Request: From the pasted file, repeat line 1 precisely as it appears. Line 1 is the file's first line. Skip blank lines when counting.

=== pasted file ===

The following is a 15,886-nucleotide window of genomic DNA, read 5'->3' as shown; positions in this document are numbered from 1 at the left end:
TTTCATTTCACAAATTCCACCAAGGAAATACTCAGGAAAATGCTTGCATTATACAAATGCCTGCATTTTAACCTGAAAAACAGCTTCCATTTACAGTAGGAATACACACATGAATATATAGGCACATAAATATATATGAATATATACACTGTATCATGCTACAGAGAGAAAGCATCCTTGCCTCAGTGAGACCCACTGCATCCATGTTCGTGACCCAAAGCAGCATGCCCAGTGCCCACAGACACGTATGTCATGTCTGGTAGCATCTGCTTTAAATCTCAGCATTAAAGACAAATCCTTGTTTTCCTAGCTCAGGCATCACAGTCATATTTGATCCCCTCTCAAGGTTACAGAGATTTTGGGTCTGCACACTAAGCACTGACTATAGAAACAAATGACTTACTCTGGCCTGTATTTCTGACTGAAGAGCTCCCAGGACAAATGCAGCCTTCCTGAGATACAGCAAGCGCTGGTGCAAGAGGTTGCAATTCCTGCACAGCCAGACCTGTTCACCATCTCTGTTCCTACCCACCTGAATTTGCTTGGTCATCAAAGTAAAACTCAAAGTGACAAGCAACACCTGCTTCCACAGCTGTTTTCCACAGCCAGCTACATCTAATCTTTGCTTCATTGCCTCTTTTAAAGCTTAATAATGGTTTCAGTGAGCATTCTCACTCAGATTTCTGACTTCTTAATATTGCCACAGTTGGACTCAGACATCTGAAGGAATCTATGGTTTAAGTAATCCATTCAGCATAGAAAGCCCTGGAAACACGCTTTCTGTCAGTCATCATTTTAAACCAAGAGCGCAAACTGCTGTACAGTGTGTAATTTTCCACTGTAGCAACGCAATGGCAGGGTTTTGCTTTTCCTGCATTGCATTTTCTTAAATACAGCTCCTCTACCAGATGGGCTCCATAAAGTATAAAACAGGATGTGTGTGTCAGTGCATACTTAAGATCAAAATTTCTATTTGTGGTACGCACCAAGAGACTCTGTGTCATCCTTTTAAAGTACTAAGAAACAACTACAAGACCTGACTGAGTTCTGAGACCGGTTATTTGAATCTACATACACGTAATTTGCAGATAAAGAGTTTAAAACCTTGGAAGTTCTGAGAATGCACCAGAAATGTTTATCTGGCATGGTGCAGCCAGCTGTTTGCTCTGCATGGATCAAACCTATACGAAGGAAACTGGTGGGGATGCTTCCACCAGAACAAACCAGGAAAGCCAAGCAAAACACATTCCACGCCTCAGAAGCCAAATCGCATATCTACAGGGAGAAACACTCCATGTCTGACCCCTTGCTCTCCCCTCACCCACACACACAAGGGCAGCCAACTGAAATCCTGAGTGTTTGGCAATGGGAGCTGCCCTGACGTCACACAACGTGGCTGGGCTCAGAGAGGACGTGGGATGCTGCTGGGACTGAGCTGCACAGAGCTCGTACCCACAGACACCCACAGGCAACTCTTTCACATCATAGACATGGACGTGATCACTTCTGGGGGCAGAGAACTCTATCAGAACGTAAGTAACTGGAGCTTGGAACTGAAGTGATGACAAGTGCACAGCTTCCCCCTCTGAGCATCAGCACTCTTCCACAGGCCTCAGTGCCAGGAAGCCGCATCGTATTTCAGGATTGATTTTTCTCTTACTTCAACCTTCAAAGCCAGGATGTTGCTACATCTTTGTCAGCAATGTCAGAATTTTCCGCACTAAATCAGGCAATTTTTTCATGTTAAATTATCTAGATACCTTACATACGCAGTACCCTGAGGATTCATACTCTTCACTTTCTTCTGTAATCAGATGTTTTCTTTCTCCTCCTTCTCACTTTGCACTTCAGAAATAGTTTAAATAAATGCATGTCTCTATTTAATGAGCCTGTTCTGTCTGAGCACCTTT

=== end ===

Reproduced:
The following is a 15,886-nucleotide window of genomic DNA, read 5'->3' as shown; positions in this document are numbered from 1 at the left end: